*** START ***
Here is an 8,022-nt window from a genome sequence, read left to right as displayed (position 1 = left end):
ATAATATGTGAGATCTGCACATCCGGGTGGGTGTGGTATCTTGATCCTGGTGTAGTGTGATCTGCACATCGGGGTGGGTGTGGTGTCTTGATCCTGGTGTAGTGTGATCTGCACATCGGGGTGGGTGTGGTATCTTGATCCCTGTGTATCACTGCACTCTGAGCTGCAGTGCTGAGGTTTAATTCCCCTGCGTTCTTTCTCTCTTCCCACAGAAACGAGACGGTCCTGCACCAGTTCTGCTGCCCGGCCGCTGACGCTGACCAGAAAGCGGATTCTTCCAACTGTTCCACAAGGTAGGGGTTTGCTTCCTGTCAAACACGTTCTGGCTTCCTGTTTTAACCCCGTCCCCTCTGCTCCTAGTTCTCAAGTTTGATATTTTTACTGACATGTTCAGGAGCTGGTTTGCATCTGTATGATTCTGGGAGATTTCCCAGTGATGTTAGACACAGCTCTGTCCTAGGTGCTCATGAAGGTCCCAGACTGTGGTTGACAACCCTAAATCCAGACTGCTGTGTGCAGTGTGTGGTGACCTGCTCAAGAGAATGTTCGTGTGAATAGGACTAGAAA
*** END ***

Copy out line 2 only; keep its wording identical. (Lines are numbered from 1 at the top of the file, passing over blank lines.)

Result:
ATAATATGTGAGATCTGCACATCCGGGTGGGTGTGGTATCTTGATCCTGGTGTAGTGTGATCTGCACATCGGGGTGGGTGTGGTGTCTTGATCCTGGTGTAGTGTGATCTGCACATCGGGGTGGGTGTGGTATCTTGATCCCTGTGTATCACTGCACTCTGAGCTGCAGTGCTGAGGTTTAATTCCCCTGCGTTCTTTCTCTCTTCCCACAGAAACGAGACGGTCCTGCACCAGTTCTGCTGCCCGGCCGCTGACGCTGACCAGAAAGCGGATTCTTCCAACTGTTCCACAAGGTAGGGGTTTGCTTCCTGTCAAACACGTTCTGGCTTCCTGTTTTAACCCCGTCCCCTCTGCTCCTAGTTCTCAAGTTTGATATTTTTACTGACATGTTCAGGAGCTGGTTTGCATCTGTATGATTCTGGGAGATTTCCCAGTGATGTTAGACACAGCTCTGTCCTAGGTGCTCATGAAGGTCCCAGACTGTGGTTGACAACCCTAAATCCAGACTGCTGTGTGCAGTGTGTGGTGACCTGCTCAAGAGAATGTTCGTGTGAATAGGACTAGAAA